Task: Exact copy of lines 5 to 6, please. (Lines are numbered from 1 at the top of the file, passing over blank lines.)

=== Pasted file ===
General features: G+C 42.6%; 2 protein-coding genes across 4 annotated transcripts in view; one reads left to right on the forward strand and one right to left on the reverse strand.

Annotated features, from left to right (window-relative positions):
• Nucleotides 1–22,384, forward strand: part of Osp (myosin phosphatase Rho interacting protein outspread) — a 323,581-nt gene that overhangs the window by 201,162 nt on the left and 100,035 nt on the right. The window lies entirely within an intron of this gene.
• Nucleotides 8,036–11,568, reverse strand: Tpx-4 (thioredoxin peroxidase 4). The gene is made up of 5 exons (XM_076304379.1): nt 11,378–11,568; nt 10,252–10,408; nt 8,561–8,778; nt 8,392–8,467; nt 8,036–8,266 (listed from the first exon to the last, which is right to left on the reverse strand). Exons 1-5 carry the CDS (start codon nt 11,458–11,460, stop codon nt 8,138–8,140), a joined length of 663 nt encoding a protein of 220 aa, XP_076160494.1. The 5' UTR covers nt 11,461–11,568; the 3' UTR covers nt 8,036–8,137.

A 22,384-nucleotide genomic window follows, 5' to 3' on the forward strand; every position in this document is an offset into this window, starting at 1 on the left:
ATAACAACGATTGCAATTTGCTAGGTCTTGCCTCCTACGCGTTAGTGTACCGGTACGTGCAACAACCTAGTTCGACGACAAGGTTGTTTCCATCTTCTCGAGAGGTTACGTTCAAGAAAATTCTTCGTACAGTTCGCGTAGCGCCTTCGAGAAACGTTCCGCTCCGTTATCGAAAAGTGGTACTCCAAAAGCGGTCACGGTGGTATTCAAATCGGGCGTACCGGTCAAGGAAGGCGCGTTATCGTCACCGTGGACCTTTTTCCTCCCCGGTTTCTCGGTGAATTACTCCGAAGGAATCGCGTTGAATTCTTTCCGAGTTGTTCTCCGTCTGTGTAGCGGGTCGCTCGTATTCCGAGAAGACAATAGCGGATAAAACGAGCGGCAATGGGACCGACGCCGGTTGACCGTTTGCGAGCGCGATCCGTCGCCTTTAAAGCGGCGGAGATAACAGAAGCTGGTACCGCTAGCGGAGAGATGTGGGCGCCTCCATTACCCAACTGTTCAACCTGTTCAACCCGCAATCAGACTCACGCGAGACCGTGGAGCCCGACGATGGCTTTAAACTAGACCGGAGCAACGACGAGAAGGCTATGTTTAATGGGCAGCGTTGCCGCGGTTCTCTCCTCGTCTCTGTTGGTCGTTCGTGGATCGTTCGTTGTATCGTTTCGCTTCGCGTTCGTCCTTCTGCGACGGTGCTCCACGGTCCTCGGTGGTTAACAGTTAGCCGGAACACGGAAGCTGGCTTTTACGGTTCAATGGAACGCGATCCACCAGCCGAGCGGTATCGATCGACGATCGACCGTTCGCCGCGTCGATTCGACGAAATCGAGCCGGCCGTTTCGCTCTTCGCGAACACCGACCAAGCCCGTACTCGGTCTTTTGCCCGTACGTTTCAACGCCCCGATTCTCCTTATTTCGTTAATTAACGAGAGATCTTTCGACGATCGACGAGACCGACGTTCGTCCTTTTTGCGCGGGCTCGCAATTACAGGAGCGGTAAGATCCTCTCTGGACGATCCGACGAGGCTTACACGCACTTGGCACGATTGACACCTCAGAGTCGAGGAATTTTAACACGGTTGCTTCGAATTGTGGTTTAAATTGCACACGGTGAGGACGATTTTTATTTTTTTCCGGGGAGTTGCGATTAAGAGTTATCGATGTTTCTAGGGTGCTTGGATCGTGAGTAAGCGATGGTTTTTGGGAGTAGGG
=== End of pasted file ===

A 22,384-nucleotide genomic window follows, 5' to 3' on the forward strand; every position in this document is an offset into this window, starting at 1 on the left:
ATAACAACGATTGCAATTTGCTAGGTCTTGCCTCCTACGCGTTAGTGTACCGGTACGTGCAACAACCTAGTTCGACGACAAGGTTGTTTCCATCTTCTCGAGAGGTTACGTTCAAGAAAATTCTTCGTACAGTTCGCGTAGCGCCTTCGAGAAACGTTCCGCTCCGTTATCGAAAAGTGGTACTCCAAAAGCGGTCACGGTGGTATTCAAATCGGGCGTACCGGTCAAGGAAGGCGCGTTATCGTCACCGTGGACCTTTTTCCTCCCCGGTTTCTCGGTGAATTACTCCGAAGGAATCGCGTTGAATTCTTTCCGAGTTGTTCTCCGTCTGTGTAGCGGGTCGCTCGTATTCCGAGAAGACAATAGCGGATAAAACGAGCGGCAATGGGACCGACGCCGGTTGACCGTTTGCGAGCGCGATCCGTCGCCTTTAAAGCGGCGGAGATAACAGAAGCTGGTACCGCTAGCGGAGAGATGTGGGCGCCTCCATTACCCAACTGTTCAACCTGTTCAACCCGCAATCAGACTCACGCGAGACCGTGGAGCCCGACGATGGCTTTAAACTAGACCGGAGCAACGACGAGAAGGCTATGTTTAATGGGCAGCGTTGCCGCGGTTCTCTCCTCGTCTCTGTTGGTCGTTCGTGGATCGTTCGTTGTATCGTTTCGCTTCGCGTTCGTCCTTCTGCGACGGTGCTCCACGGTCCTCGGTGGTTAACAGTTAGCCGGAACACGGAAGCTGGCTTTTACGGTTCAATGGAACGCGATCCACCAGCCGAGCGGTATCGATCGACGATCGACCGTTCGCCGCGTCGATTCGACGAAATCGAGCCGGCCGTTTCGCTCTTCGCGAACACCGACCAAGCCCGTACTCGGTCTTTTGCCCGTACGTTTCAACGCCCCGATTCTCCTTATTTCGTTAATTAACGAGAGATCTTTCGACGATCGACGAGACCGACGTTCGTCCTTTTTGCGCGGGCTCGCAATTACAGGAGCGGTAAGATCCTCTCTGGACGATCCGACGAGGCTTACACGCACTTGGCACGATTGACACCTCAGAGTCGAGGAATTTTAACACGGTTGCTTCGAATTGTGGTTTAAATTGCACACGGTGAGGACGATTTTTATTTTTTTCCGGGGAGTTGCGATTAAGAGTTATCGATGTTTCTAGGGTGCTTGGATCGTGAGTAAGCGATGGTTTTTGGGAGTAGGG